Friday, August 15, 2008

How To Spot Auto Repair Fraud

Have you ever seen a person get suckered into paying more than they should have for an imaginary auto repair? Well, it happened to me. I won't use the name of the place here. All I'm going to say is that I was taking my vehicle in for a standard oil change and left this particular place about $1,000 later. I had been led to believe that there was more wrong with my car than there really was. Truth be told, my car was brand new and there was nothing wrong with it. Shame on me, I guess- but shame on those people for trying (and successfully) fooling another customer.

It is not unusual for car owners to end up paying a lot of money to have repairs made on their vehicles. Cars require a lot of maintenance and if this maintenance is overlooked the resulting repairs can be an extreme drain on finances. While many expensive car charges are perfectly legitimate and expected there are a few auto mechanics that will attempt to take advantage of the fact that many consumers expect to spend a lot of money on car repairs. Each year car owners are over charged thousands of dollars for vehicle repairs. In order to avoid being taken advantage of there are a few tricks that consumers must be aware of.

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Be wary of "specials" on oil changes, tune-ups, and other regular maintenance services. Many unscrupulous auto repair shops will use these advertised prices to attract new customers looking for a deal. Once the customer shows up to the shop the mechanic will try to separate the car owner from their vehicle and then later tell the car owner that there are many things wrong with the vehicle in order to charge more for repairs. Usually, when a scam is under way the auto repair shop will attempt to frighten the car owner into having the repairs done immediately by claiming that they will face dire consequences if they attempt to leave before having the repairs made. Don't fall for this trap, however. If you are inexperienced when it comes to your knowledge of vehicles, don't allow someone else to take advantage. Bring someone with you who knows a thing or two about cars, this way they catch the employee in a lie and/or give you advice. If you can't bring someone, have your phone handy and simply tell the employee that you don't feel comfortable with making a decision until you speak to someone more knowledgeable about car repairs.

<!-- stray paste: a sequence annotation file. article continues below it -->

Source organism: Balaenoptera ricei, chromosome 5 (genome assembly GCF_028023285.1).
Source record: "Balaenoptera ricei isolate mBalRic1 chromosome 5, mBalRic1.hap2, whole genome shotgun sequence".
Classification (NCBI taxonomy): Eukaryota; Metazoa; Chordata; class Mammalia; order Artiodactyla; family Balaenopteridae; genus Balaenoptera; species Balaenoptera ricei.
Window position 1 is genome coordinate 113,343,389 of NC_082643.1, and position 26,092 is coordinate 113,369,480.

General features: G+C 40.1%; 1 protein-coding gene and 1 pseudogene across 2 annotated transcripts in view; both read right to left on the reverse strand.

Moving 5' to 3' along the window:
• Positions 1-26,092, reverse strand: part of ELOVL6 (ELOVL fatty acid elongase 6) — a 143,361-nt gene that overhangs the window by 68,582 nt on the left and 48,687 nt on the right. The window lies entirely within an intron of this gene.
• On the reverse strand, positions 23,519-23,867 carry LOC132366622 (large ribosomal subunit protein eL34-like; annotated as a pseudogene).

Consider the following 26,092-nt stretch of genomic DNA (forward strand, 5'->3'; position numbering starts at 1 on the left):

Another way to spot repair fraud in the making is auto repair shops being unwilling to put estimates in writing. Most legitimate auto mechanics have no problem with providing written estimates prior to beginning the work. On the other hand, repair shops that are hoping to use fraud to get more money out of customer than necessary will only provide a verbal quote. This will allow the auto mechanic to complete any work they wish (or charge for parts and work not completed) without the customers consent. When this happens most customers have no choice but to pay for the repairs they did not want.

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